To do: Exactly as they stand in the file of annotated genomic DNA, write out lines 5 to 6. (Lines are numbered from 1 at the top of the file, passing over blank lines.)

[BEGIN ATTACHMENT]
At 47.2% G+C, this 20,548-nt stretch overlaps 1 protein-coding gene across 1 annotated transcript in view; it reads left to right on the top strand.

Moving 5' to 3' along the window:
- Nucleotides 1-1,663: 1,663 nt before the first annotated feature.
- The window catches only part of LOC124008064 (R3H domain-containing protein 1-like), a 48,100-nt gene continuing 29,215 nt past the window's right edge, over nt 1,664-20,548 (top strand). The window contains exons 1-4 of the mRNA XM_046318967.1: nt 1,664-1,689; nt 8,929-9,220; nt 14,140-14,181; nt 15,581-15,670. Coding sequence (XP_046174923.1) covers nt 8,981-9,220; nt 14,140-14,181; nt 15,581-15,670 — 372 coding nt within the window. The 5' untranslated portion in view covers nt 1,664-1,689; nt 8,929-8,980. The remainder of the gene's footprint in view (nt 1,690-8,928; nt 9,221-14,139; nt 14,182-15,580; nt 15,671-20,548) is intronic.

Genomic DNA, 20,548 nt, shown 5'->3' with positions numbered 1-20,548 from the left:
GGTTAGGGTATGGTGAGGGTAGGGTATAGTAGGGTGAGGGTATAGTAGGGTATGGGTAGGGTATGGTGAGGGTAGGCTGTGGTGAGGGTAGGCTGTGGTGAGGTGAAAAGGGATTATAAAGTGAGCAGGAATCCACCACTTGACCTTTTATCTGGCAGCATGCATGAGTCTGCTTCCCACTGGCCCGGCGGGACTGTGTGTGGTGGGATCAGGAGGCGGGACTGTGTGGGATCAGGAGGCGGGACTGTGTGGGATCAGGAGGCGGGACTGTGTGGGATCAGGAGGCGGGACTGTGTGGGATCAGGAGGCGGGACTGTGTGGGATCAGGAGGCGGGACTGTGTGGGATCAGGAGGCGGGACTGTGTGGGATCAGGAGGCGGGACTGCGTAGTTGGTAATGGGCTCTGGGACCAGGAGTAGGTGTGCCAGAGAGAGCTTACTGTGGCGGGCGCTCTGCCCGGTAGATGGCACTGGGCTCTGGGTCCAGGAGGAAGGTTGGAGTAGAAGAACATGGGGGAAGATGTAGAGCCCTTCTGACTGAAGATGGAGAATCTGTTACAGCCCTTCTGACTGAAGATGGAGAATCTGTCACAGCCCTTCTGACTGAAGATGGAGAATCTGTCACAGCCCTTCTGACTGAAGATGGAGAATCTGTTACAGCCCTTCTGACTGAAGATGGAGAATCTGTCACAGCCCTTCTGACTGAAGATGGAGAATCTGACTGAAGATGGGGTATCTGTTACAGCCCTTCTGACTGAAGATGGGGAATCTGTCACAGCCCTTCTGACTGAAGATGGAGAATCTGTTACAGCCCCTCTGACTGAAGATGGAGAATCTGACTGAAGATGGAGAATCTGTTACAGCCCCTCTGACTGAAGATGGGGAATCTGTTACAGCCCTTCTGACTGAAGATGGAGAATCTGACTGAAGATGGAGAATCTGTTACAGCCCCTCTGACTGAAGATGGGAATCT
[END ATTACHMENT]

Genomic DNA, 20,548 nt, shown 5'->3' with positions numbered 1-20,548 from the left:
GGTTAGGGTATGGTGAGGGTAGGGTATAGTAGGGTGAGGGTATAGTAGGGTATGGGTAGGGTATGGTGAGGGTAGGCTGTGGTGAGGGTAGGCTGTGGTGAGGTGAAAAGGGATTATAAAGTGAGCAGGAATCCACCACTTGACCTTTTATCTGGCAGCATGCATGAGTCTGCTTCCCACTGGCCCGGCGGGACTGTGTGTGGTGGGATCAGGAGGCGGGACTGTGTGGGATCAGGAGGCGGGACTGTGTGGGATCAGGAGGCGGGACTGTGTGGGATCAGGAGGCGGGACTGTGTGGGATCAGGAGGCGGGACTGTGTGGGATCAGGAGGCGGGACTGTGTGGGATCAGGAGGCGGGACTGTGTGGGATCAGGAGGCGGGACTGCGTAGTTGGTAATGGGCTCTGGGACCAGGAGTAGGTGTGCCAGAGAGAGCTTACTGTGGCGGGCGCTCTGCCCGGTAGATGGCACTGGGCTCTGGGTCCAGGAGGAAGGTTGGAGTAGAAGAACATGGGGGAAGATGTAGAGCCCTTCTGACTGAAGATGGAGAATCTGTTACAGCCCTTCTGACTGAAGATGGAGAATCTGTCACAGCCCTTCTGACTGAAGATGGAGAATCTGTCACAGCCCTTCTGACTGAAGATGGAGAATCTGTTACAGCCCTTCTGACTGAAGATGGAGAATCTGTCACAGCCCTTCTGACTGAAGATGGAGAATCTGACTGAAGATGGGGTATCTGTTACAGCCCTTCTGACTGAAGATGGGGAATCTGTCACAGCCCTTCTGACTGAAGATGGAGAATCTGTTACAGCCCCTCTGACTGAAGATGGAGAATCTGACTGAAGATGGAGAATCTGTTACAGCCCCTCTGACTGAAGATGGGGAATCTGTTACAGCCCTTCTGACTGAAGATGGAGAATCTGACTGAAGATGGAGAATCTGTTACAGCCCCTCTGACTGAAGATGGGAATCT